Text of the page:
Norway has one of the world’s most restrictive set of regulations of genetically modified organisms (GMOs). Farmers are forbidden from cultivating biotech crops and biotech feed is prohibited for farm animals. Attitudes towards biotech are such that even though the salmon industry is allowed to use GMO soy as feed for production, they don’t do it because they fear public perception.
In that light, the lack of response in the wake of a popular Norwegian science program called “Folkeopplysningen” (People’s Enlightenment) was quite surprising. Previously, it had made headlines debunking misconceptions around homeopathy, clairvoyance, and super foods. In September it aired a show debunking the most common myths about GMOs, and there was no public outcry afterward—with one exception.
A small research team located 360 km north of the Arctic Circle, in the small city of Tromsø opined their dissent in a small note. They complained about the lack of nuance and balance in the program. The researchers work for GenØk – National Center for Biosafety, and they think they should have been allowed to tell viewers that there is no scientific consensus regarding the health and environmental risks associated with GMOs.
I would like to believe that most people who escape the critical gaze of penetrating show like “Folkeopplysningen” would breathe a sigh of relief, but not GenØk. GenØk wanted to be in the show’s crosshairs. The producer of Folkeopplysningen, Lasse Nederhoed in Teddy TV, told me, “If we were going to tackle GenØk, we would have to devote a whole program to them. Because there is something very strange going on there.”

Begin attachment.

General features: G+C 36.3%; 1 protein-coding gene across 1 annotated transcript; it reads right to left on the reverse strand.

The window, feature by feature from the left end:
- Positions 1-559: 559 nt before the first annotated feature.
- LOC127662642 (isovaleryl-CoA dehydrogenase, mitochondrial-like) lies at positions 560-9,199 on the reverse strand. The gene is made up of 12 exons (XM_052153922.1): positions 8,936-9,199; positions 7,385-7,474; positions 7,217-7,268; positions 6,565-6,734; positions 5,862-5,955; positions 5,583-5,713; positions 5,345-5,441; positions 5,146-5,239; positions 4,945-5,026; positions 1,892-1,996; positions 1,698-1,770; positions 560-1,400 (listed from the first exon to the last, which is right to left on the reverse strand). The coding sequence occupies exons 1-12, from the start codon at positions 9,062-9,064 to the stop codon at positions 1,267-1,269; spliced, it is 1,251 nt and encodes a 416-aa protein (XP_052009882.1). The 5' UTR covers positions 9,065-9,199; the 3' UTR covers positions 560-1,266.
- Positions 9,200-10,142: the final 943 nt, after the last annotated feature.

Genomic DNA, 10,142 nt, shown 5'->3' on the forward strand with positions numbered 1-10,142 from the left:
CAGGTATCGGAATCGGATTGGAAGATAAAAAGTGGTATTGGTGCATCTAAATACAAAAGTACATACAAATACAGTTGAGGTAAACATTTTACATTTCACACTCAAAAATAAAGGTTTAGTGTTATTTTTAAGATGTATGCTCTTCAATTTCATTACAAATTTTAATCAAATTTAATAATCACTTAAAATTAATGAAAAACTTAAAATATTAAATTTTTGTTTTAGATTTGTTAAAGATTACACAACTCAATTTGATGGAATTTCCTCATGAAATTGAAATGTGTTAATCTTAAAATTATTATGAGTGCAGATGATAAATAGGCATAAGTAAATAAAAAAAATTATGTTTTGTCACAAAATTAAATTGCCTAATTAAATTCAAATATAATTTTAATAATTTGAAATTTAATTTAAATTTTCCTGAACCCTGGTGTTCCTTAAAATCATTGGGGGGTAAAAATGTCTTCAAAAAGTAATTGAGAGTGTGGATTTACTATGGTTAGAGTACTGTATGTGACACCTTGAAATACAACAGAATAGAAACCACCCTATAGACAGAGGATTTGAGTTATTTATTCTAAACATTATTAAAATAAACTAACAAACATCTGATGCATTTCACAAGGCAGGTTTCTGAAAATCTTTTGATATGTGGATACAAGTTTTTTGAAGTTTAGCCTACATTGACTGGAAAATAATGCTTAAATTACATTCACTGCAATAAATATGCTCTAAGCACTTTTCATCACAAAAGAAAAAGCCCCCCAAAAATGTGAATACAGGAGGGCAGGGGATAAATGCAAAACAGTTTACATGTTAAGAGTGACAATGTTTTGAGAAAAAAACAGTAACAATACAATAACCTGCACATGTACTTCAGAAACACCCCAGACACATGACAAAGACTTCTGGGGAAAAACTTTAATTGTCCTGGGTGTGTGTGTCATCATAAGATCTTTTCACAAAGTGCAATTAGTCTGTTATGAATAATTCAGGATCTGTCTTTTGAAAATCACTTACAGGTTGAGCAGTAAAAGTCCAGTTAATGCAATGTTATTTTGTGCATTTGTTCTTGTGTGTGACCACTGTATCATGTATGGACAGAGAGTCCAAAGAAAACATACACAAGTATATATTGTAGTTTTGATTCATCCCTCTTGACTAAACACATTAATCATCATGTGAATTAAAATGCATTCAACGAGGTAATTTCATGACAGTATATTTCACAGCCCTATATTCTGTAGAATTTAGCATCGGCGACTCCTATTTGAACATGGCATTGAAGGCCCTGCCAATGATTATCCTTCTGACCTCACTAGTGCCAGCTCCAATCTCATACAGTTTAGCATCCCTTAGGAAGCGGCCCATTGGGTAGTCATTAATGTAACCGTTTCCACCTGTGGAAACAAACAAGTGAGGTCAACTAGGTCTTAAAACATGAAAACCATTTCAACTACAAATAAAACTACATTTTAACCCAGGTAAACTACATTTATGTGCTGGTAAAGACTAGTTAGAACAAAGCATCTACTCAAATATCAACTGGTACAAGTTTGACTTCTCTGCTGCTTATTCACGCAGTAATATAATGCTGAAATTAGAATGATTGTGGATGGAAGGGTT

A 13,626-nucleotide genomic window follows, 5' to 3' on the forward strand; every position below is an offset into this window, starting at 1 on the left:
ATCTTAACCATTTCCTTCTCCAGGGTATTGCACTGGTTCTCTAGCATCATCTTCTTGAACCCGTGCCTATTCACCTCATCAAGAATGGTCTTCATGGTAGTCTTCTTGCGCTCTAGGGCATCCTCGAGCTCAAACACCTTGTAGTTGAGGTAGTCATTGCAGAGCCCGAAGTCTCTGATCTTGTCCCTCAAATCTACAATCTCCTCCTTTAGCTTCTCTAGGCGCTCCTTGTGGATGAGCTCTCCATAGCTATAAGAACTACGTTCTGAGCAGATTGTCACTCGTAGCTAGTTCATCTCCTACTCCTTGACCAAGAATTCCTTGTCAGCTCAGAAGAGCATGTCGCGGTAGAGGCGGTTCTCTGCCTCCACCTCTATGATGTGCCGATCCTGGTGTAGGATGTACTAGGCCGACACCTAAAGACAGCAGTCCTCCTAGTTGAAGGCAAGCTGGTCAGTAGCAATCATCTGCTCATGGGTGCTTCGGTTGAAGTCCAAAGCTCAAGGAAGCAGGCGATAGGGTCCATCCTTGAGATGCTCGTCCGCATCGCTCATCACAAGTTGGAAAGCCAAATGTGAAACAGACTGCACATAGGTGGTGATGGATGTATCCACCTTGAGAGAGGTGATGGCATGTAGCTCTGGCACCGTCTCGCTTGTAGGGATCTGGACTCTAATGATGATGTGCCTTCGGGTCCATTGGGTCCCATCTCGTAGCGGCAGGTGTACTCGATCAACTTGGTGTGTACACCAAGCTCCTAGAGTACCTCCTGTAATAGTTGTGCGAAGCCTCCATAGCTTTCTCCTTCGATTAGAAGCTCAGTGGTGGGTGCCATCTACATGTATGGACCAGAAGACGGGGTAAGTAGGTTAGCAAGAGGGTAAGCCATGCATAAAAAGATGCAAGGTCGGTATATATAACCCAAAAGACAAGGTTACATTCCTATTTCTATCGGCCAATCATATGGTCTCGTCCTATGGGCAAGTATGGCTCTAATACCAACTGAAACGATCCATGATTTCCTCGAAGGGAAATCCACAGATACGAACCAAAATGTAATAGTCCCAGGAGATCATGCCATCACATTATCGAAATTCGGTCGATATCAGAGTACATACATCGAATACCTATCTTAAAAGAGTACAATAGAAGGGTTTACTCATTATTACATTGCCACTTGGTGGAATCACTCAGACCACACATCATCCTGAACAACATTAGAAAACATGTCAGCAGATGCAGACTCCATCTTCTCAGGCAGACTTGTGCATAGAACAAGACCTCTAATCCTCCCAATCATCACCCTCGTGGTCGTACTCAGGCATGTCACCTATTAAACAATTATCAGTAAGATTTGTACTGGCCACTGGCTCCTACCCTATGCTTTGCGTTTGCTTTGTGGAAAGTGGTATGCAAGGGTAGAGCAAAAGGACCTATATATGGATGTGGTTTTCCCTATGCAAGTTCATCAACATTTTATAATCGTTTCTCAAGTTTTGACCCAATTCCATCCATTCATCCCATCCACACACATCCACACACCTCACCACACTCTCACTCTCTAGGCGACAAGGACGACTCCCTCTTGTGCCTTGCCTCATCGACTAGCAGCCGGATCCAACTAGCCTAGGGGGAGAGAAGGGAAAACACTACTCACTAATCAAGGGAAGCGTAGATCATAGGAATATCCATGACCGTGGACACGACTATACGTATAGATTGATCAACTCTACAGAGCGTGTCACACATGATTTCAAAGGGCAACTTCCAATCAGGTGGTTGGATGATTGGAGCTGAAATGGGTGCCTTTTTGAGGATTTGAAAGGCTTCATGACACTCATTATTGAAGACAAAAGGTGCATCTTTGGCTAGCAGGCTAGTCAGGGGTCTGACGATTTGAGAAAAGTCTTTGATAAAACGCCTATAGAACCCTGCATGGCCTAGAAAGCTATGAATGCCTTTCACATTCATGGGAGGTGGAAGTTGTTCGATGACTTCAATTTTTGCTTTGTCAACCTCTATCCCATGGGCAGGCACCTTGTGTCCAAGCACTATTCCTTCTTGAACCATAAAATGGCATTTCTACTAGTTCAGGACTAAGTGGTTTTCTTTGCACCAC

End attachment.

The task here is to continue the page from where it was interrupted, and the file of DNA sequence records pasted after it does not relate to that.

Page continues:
Strange indeed, because the scientific consensus regarding biotech breeding techniques and biotech crops is broad and durable. The vast majority of scientists working in the relevant fields hold that biotech breeding does not produce more risks than breeding by conventional means. Nor are there credible hypotheses as to why biotech breeding would produce a greater set of risks than conventional breeding techniques.
So, who is GenØk, and what are they doing?
The Norwegian Institute of Gene Ecology (GenØk) was founded in 1998 as an independent foundation and is located adjacent to the University of Tromsø. In 2006, GenØk expanded its mandate when Kristin Halvorsen and the Red-Green coalition government promoted them to the National Center for Biosafety. Its purported vision is the safe use of biotechnology.